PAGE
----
Another lasting legacy of Edward III was the beginning of a conflict between England and France that would be known as the Hundred Years’ War. It started when Edward III declared war on Philippa’s maternal uncle King Philip VI of France. Talk about family drama. But family drama was nothing new for Philippa since she was connected to many kings, queens, emperors, and empresses throughout Europe through marriage and there were times where her husband would get into disagreements with her extended family. That was the nature of medieval Europe, but it never affected her relationship with Edward III. Around this time, the Black Death was beginning to leave its mark on Europe, hitting many families including Edward III and Philippa of Hainault’s children.

Kathryn Warner brought Philippa of Hainault into the spotlight that she deserved with a delightful plethora of details combined with an eloquent writing style. Warner does repeat facts in her book, but as someone who is a novice in studying this time period, it was rather useful for me to have her repeat these facts. I enjoyed this book immensely and it really helped me understand her story and the legacy that her family left behind for England and for Europe. If you want a great book about Philippa of Hainault and her family, I highly recommend you read, “Philippa of Hainault: Mother of the English Nation” by Kathryn Warner.

Biography: John of Gaunt

gaunt(Born March 6, 1340- Died March 15, 1399). Son of King Edward III and Philippa of Hainault.  He had three wives, Blanche of Lancaster, Constance of Castile, and Katherine Swynford. He was the 1st Duke of Lancaster, the Duke of Aquitaine, King of Castile, and one of the wealthiest men of his time. His children would become the House of Lancaster, the Beauforts, the monarchs of Portugal and Castile, and the Hapsburgs.

 

John of Gaunt was the third surviving son of Edward III. He wasn’t supposed to be as wealthy or influential as he became but he achieved prestige by marrying well. With his first marriage to Blanche of Lancaster, John of Gaunt was able to become the first Duke of Lancaster. Blanche of Lancaster would die in 1369 and John would marry Constance of Castile in 1371. She was next in line for the throne of Castile and for years John fought for her crown against the Spanish. The problem was that they were also fighting the French as the Hundred Years’ War was just starting.   After his brother Edward The Black Prince’s death in 1376, John took John Wycliffe under his protection as he now had more of a political influence.

When Edward III died, John of Gaunt’s nephew Richard II became king and John was his right hand man. There was a lot of mistrust with the nobility and the common folk which lead to the Peasants’ Revolt of 1381, which was quickly and brutally taken care of. John went  back to Castile try to take the throne, but as soon as he left, England almost fell into civil war because of how poorly Richard II ruled. John gave up his claim to the Castilian throne to help bring England back to some stability.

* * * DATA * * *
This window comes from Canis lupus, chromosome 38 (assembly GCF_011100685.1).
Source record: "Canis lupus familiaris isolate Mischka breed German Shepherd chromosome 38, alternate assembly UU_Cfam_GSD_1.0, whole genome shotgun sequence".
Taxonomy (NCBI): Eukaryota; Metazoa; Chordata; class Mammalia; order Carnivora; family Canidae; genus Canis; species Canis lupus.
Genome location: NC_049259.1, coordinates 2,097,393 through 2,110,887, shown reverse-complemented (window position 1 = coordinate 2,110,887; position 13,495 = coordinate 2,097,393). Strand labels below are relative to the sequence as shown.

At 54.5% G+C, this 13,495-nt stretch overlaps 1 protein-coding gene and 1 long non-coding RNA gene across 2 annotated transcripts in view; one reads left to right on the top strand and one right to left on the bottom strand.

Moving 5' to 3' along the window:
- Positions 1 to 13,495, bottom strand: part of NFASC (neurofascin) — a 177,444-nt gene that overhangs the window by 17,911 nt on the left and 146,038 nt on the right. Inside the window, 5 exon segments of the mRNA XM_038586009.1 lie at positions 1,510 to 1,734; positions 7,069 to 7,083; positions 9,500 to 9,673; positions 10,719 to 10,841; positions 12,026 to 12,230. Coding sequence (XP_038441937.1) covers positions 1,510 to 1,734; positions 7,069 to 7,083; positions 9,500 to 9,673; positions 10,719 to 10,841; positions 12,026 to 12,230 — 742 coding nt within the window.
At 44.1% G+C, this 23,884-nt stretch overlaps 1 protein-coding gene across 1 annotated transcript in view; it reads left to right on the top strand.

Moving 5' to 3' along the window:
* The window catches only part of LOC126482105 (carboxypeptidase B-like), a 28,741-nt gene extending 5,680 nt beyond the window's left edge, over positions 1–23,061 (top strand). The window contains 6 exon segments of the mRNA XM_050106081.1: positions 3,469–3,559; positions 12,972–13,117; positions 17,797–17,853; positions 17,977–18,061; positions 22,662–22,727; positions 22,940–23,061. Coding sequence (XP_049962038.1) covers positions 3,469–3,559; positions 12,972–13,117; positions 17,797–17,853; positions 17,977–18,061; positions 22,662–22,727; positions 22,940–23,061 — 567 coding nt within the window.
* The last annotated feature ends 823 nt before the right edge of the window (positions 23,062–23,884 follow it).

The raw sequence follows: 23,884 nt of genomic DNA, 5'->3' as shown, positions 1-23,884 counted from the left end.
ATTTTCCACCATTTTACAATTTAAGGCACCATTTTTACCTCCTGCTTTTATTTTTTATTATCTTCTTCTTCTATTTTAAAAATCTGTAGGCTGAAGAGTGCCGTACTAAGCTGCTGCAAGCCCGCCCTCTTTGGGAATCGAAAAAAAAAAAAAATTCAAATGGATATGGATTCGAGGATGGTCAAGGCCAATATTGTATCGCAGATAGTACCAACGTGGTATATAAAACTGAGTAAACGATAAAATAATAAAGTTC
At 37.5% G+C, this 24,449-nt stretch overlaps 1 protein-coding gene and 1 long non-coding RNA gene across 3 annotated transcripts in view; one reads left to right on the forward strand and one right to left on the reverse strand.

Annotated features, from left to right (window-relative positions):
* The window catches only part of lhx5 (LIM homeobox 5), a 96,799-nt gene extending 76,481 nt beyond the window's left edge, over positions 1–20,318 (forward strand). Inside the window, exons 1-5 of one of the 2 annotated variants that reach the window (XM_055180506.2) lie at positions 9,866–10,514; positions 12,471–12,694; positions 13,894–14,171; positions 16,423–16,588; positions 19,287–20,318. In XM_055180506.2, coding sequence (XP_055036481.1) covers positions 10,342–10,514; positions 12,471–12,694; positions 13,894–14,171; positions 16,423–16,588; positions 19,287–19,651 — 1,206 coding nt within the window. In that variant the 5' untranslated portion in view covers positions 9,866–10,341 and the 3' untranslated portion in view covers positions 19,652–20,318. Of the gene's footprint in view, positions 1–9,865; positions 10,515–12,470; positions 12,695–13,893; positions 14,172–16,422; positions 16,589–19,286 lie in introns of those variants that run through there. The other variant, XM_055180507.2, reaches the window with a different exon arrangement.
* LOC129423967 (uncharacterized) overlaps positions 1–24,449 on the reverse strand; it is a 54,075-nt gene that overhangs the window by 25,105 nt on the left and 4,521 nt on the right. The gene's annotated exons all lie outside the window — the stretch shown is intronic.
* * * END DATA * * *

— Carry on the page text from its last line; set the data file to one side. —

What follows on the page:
He would also help sponsor  Geoffrey Chaucer, who was his brother in law since Chaucer married the sister of John’s third wife and long time mistress, Katherine Swynford. John and Katherine met while he was married to Constance and had 4 children out of wedlock. After they were married in 1396, their children were made legitimate and given the name “Beaufort”. There was one catch, they were not allowed to inherit the throne, although their half- brother Henry IV allowed them to have some royal status. John of Gaunt died  of natural causes on March 15, 1399 with Katherine Swynford by her side. He would later be buried by his first wife, Blanche of Lancaster.

Biography: King Edward III

mw02027(Born November 13, 1312- died June 21, 1377. Reigned from January 1327 until June 21, 1377).Son of Edward II and Isabella of France.Married to Philippa of Hainault. They had 13 children including Edward “The Black Prince”, Edmund Duke of York, and John of Gaunt Duke of Lancaster.

Edward III was the king who started The Hundred Years’ War with France. His sons Edmund Duke of York and John of Gaunt Duke of Lancaster would be the founders of the Houses of York and Lancaster respectfully.

To say the early part of Edward III’s reign was turbulent would be an understatement. His mother Isabella of France and her lover Roger Mortimer had his father Edward II disposed and placed Edward III on the throne at the tender age of 14. A few years later after a terrible campaign in Scotland, Edward III had Mortimer executed.

Edward III had to deal with Scotland and France throughout his entire reign. He overthrew his brother in law David II King of Scotland for Edward Balliol, but it did not last long. Unfortunately before Edward III could really start a war with Scotland, he had to declare a truce with them as France was becoming a bigger headache. While the English were dealing with the Scots, the French had raided English coastal towns because Scotland and France had an alliance. Edward had a claim to the throne of France and so he decided to fight the French for what he believed was rightfully his, starting the Hundred Years’ War. Edward was able to capture Gascony, Calais, and other colonies in France for England.